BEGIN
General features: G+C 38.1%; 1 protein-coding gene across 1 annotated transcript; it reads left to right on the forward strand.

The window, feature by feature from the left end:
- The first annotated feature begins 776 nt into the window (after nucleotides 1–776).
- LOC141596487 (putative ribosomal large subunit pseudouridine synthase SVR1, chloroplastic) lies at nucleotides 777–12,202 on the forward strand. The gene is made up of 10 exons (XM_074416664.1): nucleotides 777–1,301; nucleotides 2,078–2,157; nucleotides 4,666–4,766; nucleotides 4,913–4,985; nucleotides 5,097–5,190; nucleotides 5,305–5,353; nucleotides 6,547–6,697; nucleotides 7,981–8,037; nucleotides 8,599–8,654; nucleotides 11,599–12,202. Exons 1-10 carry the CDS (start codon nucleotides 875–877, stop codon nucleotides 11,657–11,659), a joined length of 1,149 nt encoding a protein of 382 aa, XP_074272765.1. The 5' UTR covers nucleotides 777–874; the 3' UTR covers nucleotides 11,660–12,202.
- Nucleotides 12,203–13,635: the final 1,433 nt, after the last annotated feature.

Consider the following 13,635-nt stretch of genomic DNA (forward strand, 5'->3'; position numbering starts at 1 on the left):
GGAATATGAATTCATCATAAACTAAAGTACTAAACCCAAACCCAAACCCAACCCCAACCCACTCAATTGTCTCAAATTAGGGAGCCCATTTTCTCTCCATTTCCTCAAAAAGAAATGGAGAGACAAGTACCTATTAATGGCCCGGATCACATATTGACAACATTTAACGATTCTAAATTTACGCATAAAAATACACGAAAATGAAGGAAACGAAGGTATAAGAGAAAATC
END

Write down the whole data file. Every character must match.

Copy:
General features: G+C 38.1%; 1 protein-coding gene across 1 annotated transcript; it reads left to right on the forward strand.

The window, feature by feature from the left end:
- The first annotated feature begins 776 nt into the window (after nucleotides 1–776).
- LOC141596487 (putative ribosomal large subunit pseudouridine synthase SVR1, chloroplastic) lies at nucleotides 777–12,202 on the forward strand. The gene is made up of 10 exons (XM_074416664.1): nucleotides 777–1,301; nucleotides 2,078–2,157; nucleotides 4,666–4,766; nucleotides 4,913–4,985; nucleotides 5,097–5,190; nucleotides 5,305–5,353; nucleotides 6,547–6,697; nucleotides 7,981–8,037; nucleotides 8,599–8,654; nucleotides 11,599–12,202. Exons 1-10 carry the CDS (start codon nucleotides 875–877, stop codon nucleotides 11,657–11,659), a joined length of 1,149 nt encoding a protein of 382 aa, XP_074272765.1. The 5' UTR covers nucleotides 777–874; the 3' UTR covers nucleotides 11,660–12,202.
- Nucleotides 12,203–13,635: the final 1,433 nt, after the last annotated feature.

Consider the following 13,635-nt stretch of genomic DNA (forward strand, 5'->3'; position numbering starts at 1 on the left):
GGAATATGAATTCATCATAAACTAAAGTACTAAACCCAAACCCAAACCCAACCCCAACCCACTCAATTGTCTCAAATTAGGGAGCCCATTTTCTCTCCATTTCCTCAAAAAGAAATGGAGAGACAAGTACCTATTAATGGCCCGGATCACATATTGACAACATTTAACGATTCTAAATTTACGCATAAAAATACACGAAAATGAAGGAAACGAAGGTATAAGAGAAAATC